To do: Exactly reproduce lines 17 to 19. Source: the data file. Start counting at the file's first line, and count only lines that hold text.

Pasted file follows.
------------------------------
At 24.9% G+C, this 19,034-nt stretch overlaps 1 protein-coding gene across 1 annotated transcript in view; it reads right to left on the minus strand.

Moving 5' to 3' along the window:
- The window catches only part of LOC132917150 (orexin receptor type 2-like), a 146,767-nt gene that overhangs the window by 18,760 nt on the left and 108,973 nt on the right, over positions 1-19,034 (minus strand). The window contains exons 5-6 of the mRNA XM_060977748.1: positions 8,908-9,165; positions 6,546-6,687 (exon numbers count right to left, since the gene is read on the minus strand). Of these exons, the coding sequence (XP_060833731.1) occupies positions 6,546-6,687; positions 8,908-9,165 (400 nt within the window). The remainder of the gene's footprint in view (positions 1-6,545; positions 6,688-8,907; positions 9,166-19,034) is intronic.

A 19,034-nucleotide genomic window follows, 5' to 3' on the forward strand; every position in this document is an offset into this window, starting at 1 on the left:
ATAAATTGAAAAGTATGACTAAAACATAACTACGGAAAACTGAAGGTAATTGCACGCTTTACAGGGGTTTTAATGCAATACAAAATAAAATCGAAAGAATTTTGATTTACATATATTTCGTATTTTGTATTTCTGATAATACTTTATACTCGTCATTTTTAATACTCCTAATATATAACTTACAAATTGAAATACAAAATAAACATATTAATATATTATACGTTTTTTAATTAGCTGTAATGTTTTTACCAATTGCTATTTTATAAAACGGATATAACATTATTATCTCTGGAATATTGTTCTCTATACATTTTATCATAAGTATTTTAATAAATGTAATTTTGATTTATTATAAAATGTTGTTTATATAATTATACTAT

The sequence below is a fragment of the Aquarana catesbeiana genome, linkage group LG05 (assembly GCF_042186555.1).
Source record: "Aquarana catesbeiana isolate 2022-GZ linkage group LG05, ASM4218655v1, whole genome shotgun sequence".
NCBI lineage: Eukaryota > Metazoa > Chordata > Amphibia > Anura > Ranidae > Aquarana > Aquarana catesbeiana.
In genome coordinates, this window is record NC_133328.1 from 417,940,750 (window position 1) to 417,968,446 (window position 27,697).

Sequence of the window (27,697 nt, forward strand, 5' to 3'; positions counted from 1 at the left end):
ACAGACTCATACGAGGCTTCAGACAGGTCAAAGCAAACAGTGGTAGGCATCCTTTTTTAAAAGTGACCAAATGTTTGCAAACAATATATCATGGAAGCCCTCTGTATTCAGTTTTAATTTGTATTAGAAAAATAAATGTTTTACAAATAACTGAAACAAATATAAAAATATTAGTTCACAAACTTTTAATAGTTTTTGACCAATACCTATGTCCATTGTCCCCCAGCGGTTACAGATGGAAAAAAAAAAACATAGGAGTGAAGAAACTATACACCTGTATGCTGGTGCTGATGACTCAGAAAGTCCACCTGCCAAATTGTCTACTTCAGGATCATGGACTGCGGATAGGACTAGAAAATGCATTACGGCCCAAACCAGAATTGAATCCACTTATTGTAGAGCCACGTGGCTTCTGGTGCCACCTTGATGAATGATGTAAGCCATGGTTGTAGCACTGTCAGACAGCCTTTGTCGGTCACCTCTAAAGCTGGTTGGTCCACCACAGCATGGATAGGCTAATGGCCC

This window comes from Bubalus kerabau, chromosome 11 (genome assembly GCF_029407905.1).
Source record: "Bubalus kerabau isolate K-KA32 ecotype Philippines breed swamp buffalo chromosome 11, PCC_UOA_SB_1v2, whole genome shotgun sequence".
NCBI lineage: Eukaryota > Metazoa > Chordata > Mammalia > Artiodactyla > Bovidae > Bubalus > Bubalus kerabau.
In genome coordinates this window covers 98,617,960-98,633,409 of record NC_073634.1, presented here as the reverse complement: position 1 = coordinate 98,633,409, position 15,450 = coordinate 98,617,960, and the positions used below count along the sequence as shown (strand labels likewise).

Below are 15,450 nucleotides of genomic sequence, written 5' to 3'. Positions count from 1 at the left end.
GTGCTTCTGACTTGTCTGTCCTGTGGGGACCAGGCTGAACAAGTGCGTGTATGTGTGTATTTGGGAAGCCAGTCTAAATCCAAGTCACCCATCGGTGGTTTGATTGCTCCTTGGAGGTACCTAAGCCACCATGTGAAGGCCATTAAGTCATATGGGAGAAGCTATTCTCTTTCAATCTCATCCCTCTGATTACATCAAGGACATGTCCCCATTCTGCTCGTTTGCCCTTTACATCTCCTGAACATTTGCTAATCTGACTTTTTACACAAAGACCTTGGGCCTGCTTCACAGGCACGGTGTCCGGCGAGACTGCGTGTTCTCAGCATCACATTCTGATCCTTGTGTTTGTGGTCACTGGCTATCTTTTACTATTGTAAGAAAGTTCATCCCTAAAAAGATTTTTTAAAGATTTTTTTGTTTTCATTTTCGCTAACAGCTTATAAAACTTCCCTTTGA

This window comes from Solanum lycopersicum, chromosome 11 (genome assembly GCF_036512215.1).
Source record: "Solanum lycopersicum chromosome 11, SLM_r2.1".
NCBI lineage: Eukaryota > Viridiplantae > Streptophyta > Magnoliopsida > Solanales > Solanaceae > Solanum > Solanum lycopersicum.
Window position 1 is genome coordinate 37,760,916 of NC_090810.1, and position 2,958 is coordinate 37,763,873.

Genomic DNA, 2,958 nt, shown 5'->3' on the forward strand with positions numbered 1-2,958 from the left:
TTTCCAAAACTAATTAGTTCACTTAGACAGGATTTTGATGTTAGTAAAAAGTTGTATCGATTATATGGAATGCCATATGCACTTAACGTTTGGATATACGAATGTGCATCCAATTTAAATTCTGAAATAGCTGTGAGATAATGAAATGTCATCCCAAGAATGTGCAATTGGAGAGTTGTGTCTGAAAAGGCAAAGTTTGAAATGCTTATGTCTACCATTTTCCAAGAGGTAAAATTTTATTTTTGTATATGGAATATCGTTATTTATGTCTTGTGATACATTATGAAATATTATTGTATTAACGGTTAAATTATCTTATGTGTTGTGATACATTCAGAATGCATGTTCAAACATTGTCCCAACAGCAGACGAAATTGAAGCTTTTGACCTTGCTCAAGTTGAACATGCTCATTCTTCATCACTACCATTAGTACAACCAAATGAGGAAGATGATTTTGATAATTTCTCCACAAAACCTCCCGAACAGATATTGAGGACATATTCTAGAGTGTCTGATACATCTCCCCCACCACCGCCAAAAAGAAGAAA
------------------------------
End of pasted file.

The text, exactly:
GTGCTTCTGACTTGTCTGTCCTGTGGGGACCAGGCTGAACAAGTGCGTGTATGTGTGTATTTGGGAAGCCAGTCTAAATCCAAGTCACCCATCGGTGGTTTGATTGCTCCTTGGAGGTACCTAAGCCACCATGTGAAGGCCATTAAGTCATATGGGAGAAGCTATTCTCTTTCAATCTCATCCCTCTGATTACATCAAGGACATGTCCCCATTCTGCTCGTTTGCCCTTTACATCTCCTGAACATTTGCTAATCTGACTTTTTACACAAAGACCTTGGGCCTGCTTCACAGGCACGGTGTCCGGCGAGACTGCGTGTTCTCAGCATCACATTCTGATCCTTGTGTTTGTGGTCACTGGCTATCTTTTACTATTGTAAGAAAGTTCATCCCTAAAAAGATTTTTTAAAGATTTTTTTGTTTTCATTTTCGCTAACAGCTTATAAAACTTCCCTTTGA

This window comes from Solanum lycopersicum, chromosome 11 (genome assembly GCF_036512215.1).
Source record: "Solanum lycopersicum chromosome 11, SLM_r2.1".